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If you have a root canal treated tooth but are still experiencing a toothache, another dental treatment is available to help relieve pain and save your tooth.
In order to save the tooth, your dentist may recommend an apicoectomy, which is a minor dental surgery to remove the apex, or tip of the root of the tooth.
There are several reasons why a root canal may fail and a tooth will require an apicoectomy to help repair the tooth as an alternative to a dental extraction. These reasons may include:
Your endodontist will take an x-ray or possibly a 3-D ConeBeam to get an accurate look at the tooth’s apex and all surrounding structures.
An apicoectomy resembles a root canal treatment in that you will need to have local anesthetic to not experience any discomfort. Isolation using a rubber dam or intraoral suction equipment will prevent contamination from saliva or blood.
A small incision will be made at the root's tip to remove any infected tissue and 3 to -4 millimeters of infected root tip structure. A small piece of biocompatible filling will be used to seal the area and replace the few millimeters of the root tip. The gum is sutured (with stitches) and the bone will naturally heal to help restore the tooth's full function.
At times, if the infection was severe and a significant amount of bone was removed, the endodontist will use a bone graft to help restore the area to avoid a large void at the root tip.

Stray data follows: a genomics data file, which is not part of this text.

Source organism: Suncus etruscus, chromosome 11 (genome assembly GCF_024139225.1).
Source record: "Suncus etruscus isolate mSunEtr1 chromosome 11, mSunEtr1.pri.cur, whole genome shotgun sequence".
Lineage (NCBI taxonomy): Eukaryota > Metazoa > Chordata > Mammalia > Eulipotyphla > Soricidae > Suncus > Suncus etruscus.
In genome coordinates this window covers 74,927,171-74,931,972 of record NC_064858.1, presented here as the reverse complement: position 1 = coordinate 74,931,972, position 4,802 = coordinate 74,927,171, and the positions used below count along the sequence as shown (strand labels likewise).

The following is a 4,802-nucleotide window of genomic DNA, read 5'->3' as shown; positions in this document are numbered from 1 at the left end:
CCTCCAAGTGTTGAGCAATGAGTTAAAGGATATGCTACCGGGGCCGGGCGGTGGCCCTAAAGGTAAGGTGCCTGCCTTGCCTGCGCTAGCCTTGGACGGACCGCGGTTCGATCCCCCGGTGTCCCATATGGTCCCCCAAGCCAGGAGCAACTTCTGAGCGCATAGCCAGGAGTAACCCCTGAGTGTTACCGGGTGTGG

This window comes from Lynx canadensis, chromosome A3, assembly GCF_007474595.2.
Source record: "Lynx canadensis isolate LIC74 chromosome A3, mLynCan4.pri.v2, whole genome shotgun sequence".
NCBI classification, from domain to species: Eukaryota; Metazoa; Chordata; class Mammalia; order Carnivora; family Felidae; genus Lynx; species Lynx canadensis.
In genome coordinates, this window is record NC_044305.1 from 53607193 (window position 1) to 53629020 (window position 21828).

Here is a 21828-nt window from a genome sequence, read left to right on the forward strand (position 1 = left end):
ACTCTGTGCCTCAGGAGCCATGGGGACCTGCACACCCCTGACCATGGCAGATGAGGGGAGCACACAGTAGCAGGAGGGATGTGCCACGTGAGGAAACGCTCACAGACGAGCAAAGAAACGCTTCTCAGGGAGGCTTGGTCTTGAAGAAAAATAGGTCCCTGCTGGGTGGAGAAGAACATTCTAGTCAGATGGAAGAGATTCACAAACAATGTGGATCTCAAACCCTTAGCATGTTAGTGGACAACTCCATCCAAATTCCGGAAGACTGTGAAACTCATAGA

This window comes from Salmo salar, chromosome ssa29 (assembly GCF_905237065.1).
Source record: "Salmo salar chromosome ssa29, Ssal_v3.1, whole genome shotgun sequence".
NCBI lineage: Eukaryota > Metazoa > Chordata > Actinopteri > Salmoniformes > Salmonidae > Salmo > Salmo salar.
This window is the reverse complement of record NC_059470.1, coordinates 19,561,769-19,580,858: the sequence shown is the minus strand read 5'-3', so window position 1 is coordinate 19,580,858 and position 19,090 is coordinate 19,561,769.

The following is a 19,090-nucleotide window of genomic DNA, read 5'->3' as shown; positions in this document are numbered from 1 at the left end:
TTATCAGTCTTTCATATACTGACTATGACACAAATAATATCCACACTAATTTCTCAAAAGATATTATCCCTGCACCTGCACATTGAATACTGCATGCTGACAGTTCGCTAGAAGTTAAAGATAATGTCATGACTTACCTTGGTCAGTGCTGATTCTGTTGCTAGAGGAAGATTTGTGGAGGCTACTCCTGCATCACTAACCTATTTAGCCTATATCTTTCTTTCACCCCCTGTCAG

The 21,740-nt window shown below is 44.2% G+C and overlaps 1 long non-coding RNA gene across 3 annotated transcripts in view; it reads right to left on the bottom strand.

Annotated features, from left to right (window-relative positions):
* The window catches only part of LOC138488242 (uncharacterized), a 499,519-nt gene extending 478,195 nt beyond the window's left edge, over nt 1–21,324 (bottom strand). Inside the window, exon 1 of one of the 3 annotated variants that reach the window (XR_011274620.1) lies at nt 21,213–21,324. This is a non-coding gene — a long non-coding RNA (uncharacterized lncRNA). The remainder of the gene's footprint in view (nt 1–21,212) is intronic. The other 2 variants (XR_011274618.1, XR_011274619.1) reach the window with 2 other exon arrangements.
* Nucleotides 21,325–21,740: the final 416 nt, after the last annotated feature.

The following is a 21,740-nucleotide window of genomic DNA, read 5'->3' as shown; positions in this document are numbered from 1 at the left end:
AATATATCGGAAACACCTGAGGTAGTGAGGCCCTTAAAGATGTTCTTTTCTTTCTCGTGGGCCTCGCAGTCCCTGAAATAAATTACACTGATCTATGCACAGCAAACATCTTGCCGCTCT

Similar to any minor dental surgery, there may be slight discomfort following the procedure. It is normal and expected to temporarily experience slight pain, swelling, bleeding, or numbness.
This pain can usually be managed by over-the-counter pain medication or a prescription from your dentist.
You may use ice packs on the surgical site for up to 12 hours to minimize any swelling. Some endodontists will give an antibiotic if there was a significant infection. Most people can resume full activity the following day.
You should follow your dentist’s post-surgical instructions and avoid the following to prevent infection to the surgical site:
Your diet following an apicoectomy should consist of softer foods for the first few days to avoid disturbance of the surgical site.
Good food options include:
Avoid eating hard or crunchy foods or drinking any hot beverage that may cause discomfort.
An apicoectomy can range in cost depending on the tooth treated, the endodontist treating you, your location, and your dental insurance coverage.
Typically, the procedure will cost $1000 to $1500 without dental insurance.
An apicoectomy procedure is costly, but when compared to the cost of a dental extraction and replacement of the tooth, it is an exceptional solution to restore your dental health.
A traditional root canal treats the infected tooth from the top of the tooth whereas an apicoectomy is a small surgical procedure at the tip of the root, or apex, of the tooth.
A root canal will treat a tooth with deep tooth decay or trauma. The dentist will clean and disinfect and canals and seal the tooth from bacteria. An apicoectomy will remove a small piece of the root tip and clean any infected root tissue.
Your dentist will be able to determine if you need an apicoectomy by your clinical symptoms and an x-ray.
If you had a previous root canal and the tooth is still causing discomfort or you have an infection, you may be a candidate for an apicoectomy.
An apicoectomy is no more painful than a conventional root canal. It is still expected to temporarily experience slight discomfort, swelling, bleeding, and numbness following the procedure.
Typically an apicoectomy should take 30 to 90 minutes depending on the severity of the infection and the tooth treated.
It is often the preparatory time for the surgery and not the actual surgery itself that is most time-consuming.